Pharmacology Issues Related to Dementia Syndrome of Depression in Elderly Residents of Long-Term Care Settings Pharmacological intervention for depressive symptoms in institutionalized elderly is higher than the population average. Among the patients on such medications are those with a puzzling mix of symptoms, diagnosed as “dementia syndrome of depression,” formerly termed “pseudodementia”. Cognitive-communicative changes, potentially due to medications, complicate the diagnosis even further. This discussion ... Article
Article  |   April 01, 2015
Pharmacology Issues Related to Dementia Syndrome of Depression in Elderly Residents of Long-Term Care Settings
Author Affiliations & Notes
  • Angel L. Ball
    Department of Clinical Health Sciences, Communication Sciences and Disorders, Texas A&M University Kingsville, Kingsville, TX
  • Adina S. Gray
    Brookdale Senior Living Solutions®, Temple, TX
  • Financial Disclosure: Angel L. Ball is an associate professor at Texas A&M University Kingsville. Adina S. Gray is a speech-language pathology intern at Brookdale Senior Living Solutions®. This project has been partially supported by funding from the Office of Research and Graduate Studies at Texas A&M University Kingsville.
    Financial Disclosure: Angel L. Ball is an associate professor at Texas A&M University Kingsville. Adina S. Gray is a speech-language pathology intern at Brookdale Senior Living Solutions®. This project has been partially supported by funding from the Office of Research and Graduate Studies at Texas A&M University Kingsville.×
  • Nonfinancial Disclosure: Angel L. Ball has no nonfinancial interests related to the content of this article. Adina S. Gray has no nonfinancial interests related to the content of this article.
    Nonfinancial Disclosure: Angel L. Ball has no nonfinancial interests related to the content of this article. Adina S. Gray has no nonfinancial interests related to the content of this article.×
Article Information
Special Populations / Older Adults & Aging / Professional Issues & Training / Attention, Memory & Executive Functions / Articles
Article   |   April 01, 2015
Pharmacology Issues Related to Dementia Syndrome of Depression in Elderly Residents of Long-Term Care Settings
SIG 2 Perspectives on Neurophysiology and Neurogenic Speech and Language Disorders, April 2015, Vol. 25, 61-69. doi:10.1044/nnsld25.2.61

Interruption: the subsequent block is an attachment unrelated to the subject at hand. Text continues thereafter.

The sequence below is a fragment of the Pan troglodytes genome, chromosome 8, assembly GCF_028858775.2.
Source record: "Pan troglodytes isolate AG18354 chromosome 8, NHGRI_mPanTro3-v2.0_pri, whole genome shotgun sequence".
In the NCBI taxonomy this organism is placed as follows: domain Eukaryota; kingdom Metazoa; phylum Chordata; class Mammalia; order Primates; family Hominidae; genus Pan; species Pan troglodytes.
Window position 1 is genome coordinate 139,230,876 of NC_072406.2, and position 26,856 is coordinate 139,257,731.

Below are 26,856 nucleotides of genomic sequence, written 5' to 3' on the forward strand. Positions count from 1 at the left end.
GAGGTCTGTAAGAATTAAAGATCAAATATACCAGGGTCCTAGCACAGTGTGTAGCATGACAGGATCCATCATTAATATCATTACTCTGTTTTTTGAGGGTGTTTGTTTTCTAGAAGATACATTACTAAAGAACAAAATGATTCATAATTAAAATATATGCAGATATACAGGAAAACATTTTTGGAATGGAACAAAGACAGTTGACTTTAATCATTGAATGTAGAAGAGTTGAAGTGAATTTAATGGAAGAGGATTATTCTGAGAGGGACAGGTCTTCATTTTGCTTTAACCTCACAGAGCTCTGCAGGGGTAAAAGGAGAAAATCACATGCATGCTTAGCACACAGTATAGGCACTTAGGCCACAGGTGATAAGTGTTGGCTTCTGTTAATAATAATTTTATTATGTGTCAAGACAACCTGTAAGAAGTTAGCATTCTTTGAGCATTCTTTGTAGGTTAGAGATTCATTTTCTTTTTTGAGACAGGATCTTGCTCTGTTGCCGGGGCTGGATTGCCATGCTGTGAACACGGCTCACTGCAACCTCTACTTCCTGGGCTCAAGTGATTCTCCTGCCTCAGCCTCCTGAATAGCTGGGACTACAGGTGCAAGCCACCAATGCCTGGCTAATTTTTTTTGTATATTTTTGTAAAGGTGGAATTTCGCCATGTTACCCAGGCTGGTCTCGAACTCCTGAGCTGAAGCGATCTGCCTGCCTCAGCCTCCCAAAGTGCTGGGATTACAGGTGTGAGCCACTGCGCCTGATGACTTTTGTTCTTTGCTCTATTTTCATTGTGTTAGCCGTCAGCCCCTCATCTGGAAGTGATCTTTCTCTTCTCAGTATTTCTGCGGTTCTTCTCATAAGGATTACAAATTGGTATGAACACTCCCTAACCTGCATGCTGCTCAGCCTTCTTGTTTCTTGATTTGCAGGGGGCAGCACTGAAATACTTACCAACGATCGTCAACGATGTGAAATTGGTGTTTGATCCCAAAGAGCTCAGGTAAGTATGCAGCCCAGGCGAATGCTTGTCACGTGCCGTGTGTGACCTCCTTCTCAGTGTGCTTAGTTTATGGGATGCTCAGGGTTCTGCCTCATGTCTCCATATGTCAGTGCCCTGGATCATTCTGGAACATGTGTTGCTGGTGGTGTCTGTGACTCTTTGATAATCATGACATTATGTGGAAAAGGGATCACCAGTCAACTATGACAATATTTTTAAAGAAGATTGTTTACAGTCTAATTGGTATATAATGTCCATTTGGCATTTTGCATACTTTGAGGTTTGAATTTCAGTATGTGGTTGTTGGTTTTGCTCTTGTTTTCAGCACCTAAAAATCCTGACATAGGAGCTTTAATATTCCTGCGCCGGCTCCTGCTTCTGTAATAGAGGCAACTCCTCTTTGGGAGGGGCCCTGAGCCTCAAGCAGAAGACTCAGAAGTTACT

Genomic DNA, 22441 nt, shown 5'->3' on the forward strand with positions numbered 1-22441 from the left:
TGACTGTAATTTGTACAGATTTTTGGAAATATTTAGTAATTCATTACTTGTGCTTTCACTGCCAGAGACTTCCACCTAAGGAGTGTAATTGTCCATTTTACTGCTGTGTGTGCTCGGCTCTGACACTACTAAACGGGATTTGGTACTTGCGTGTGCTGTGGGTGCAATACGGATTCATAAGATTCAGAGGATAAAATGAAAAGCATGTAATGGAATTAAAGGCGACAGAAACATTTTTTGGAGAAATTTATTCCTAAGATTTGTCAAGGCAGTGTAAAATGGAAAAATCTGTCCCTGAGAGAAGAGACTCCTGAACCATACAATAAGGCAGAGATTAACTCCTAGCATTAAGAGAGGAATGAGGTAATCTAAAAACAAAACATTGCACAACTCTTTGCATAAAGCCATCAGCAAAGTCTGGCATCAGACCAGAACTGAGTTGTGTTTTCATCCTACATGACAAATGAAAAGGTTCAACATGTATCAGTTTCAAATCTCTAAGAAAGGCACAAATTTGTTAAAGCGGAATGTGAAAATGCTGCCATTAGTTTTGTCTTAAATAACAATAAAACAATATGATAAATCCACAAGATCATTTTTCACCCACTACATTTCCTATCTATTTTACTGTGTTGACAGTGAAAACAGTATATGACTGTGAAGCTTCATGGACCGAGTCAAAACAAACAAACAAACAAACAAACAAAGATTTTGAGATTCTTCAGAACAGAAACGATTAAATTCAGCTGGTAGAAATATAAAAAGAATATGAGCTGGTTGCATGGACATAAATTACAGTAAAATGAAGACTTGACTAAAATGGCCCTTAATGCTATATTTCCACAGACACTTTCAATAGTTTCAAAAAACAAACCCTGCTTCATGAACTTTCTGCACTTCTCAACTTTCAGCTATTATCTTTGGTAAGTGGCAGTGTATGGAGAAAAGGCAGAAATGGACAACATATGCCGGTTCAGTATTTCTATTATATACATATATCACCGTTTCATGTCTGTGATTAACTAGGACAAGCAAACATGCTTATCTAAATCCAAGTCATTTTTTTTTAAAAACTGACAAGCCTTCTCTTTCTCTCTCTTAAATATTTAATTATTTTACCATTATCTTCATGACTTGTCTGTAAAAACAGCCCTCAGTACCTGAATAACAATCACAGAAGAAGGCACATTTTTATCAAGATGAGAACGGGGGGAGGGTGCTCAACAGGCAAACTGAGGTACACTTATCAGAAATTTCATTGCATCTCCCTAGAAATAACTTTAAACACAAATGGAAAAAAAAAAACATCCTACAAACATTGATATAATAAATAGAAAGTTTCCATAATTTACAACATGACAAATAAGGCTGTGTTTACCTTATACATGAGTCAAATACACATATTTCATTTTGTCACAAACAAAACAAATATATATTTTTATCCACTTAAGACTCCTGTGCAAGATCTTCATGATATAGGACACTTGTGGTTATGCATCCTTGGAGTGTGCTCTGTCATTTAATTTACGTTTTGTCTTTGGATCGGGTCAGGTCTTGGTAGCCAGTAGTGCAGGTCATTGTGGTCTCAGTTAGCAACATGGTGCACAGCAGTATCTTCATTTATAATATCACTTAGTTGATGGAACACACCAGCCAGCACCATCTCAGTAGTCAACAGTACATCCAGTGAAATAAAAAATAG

History: Received December 11, 2014 , Revised February 24, 2015 , Accepted March 19, 2015
SIG 2 Perspectives on Neurophysiology and Neurogenic Speech and Language Disorders, April 2015, Vol. 25, 61-69. doi:10.1044/nnsld25.2.61
History: Received December 11, 2014; Revised February 24, 2015; Accepted March 19, 2015

Pharmacological intervention for depressive symptoms in institutionalized elderly is higher than the population average. Among the patients on such medications are those with a puzzling mix of symptoms, diagnosed as “dementia syndrome of depression,” formerly termed “pseudodementia”. Cognitive-communicative changes, potentially due to medications, complicate the diagnosis even further. This discussion paper reviews the history of the terminology of “pseudodementia,” and examines the pharmacology given as treatment for depressive symptoms in the elderly population that can affect cognition and communication. Clinicians can reduce the risk of misdiagnosis or inappropriate treatment by having an awareness of potential side effects, including decreased attention, memory, and reasoning capacities, particularly due to some anticholinergic medications. A team approach to care should include a cohesive effort directed at caution against over-medication, informed management of polypharmacology, enhancement of environmental/communication supports and quality of life, and recognizing the typical nature of some depressive signs in elderly institutionalized individuals.

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